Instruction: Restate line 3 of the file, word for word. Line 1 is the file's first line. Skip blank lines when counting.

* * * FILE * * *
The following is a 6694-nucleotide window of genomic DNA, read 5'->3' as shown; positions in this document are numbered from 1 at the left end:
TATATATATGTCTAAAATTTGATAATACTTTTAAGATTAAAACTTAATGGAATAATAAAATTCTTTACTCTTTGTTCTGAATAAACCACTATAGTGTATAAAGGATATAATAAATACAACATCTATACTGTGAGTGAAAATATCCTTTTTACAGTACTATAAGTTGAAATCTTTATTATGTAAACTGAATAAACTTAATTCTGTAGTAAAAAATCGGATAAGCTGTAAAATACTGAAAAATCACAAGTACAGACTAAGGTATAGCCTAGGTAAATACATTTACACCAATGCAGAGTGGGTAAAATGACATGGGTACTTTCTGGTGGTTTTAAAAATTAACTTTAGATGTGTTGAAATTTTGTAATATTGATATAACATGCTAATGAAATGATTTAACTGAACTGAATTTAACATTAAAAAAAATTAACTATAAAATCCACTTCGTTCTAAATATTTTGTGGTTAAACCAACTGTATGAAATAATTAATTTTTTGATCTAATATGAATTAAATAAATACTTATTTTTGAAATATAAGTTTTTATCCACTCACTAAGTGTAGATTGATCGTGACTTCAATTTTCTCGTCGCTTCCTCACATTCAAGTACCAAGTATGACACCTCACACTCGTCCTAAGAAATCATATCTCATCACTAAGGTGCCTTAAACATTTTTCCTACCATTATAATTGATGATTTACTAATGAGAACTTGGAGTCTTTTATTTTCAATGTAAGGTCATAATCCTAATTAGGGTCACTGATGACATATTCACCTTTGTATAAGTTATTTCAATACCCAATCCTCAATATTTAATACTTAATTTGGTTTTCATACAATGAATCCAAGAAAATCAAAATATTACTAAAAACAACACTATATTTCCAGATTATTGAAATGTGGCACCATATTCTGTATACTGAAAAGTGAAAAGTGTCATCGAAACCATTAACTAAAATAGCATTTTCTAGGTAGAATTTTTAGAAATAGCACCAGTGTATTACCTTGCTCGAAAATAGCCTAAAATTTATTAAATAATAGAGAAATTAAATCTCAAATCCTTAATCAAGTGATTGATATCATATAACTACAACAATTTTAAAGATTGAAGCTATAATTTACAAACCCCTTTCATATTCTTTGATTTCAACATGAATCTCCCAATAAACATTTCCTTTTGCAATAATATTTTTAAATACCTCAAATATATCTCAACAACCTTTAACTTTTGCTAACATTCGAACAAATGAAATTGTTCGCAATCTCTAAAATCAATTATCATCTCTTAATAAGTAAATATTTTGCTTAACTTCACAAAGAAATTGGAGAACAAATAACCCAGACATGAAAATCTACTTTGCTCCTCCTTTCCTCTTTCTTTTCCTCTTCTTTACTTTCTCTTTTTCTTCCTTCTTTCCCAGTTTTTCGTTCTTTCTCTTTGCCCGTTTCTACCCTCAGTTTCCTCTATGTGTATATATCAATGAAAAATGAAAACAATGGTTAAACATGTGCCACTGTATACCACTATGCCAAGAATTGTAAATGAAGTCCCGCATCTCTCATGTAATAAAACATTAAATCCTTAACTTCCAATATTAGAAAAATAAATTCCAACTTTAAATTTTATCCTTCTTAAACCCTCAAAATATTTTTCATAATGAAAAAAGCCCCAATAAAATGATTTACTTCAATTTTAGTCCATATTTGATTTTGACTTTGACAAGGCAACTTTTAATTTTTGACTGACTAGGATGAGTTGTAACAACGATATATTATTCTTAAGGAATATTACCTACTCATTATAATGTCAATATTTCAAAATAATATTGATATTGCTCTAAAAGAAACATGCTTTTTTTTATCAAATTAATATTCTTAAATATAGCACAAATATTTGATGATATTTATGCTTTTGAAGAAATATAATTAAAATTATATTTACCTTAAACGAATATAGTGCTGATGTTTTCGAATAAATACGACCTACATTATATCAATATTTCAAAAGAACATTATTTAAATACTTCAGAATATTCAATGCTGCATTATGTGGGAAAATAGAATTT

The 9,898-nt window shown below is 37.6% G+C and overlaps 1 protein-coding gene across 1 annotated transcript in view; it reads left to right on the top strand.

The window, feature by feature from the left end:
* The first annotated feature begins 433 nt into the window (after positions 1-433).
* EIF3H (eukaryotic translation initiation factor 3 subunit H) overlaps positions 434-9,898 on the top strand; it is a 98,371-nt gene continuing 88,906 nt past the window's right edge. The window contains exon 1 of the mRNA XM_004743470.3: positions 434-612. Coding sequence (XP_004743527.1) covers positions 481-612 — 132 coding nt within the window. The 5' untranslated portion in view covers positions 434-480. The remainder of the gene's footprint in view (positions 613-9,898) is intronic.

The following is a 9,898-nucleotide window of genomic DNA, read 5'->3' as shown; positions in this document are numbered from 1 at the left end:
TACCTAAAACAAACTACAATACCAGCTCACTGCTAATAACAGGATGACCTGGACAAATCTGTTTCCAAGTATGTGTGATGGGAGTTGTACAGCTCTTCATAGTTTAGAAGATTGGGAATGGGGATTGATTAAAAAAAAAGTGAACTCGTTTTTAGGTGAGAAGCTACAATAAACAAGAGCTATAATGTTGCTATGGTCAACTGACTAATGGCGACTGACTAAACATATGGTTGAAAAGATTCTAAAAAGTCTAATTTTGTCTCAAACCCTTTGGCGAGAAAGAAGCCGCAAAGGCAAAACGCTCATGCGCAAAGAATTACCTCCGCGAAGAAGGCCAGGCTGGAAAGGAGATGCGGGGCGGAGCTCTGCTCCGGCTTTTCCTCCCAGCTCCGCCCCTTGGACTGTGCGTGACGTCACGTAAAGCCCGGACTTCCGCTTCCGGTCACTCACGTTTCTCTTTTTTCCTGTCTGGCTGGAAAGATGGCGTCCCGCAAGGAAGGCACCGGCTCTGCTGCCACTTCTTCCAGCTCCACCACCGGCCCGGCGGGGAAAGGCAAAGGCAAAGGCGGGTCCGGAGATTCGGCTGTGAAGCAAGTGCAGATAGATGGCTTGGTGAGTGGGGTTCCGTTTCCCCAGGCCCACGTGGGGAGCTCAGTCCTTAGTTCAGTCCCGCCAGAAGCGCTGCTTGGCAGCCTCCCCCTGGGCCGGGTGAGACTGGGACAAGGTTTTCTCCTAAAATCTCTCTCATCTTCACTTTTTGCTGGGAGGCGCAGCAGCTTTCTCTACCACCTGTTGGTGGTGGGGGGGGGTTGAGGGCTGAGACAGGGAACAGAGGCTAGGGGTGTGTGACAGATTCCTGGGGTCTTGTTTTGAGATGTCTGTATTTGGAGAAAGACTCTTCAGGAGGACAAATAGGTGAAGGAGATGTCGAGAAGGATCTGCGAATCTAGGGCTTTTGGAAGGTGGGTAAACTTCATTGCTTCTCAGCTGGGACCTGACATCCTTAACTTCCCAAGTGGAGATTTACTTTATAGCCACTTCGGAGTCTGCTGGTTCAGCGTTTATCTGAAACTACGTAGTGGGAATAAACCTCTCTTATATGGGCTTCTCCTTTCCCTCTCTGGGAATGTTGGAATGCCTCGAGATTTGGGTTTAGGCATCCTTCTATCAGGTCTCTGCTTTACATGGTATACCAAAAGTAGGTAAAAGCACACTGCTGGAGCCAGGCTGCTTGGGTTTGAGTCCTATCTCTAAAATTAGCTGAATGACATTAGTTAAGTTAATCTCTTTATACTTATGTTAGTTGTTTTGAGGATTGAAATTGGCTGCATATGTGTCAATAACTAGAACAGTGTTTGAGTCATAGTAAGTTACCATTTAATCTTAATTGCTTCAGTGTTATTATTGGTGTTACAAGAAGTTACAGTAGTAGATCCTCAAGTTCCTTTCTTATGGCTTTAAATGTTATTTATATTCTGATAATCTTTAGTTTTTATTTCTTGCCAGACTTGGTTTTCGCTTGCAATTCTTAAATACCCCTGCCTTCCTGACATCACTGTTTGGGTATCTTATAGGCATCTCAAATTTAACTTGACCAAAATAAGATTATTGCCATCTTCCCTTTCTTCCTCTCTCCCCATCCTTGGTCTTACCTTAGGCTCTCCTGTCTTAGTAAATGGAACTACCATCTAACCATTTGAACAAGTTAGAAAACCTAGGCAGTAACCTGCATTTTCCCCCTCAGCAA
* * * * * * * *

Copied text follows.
The 9,898-nt window shown below is 37.6% G+C and overlaps 1 protein-coding gene across 1 annotated transcript in view; it reads left to right on the top strand.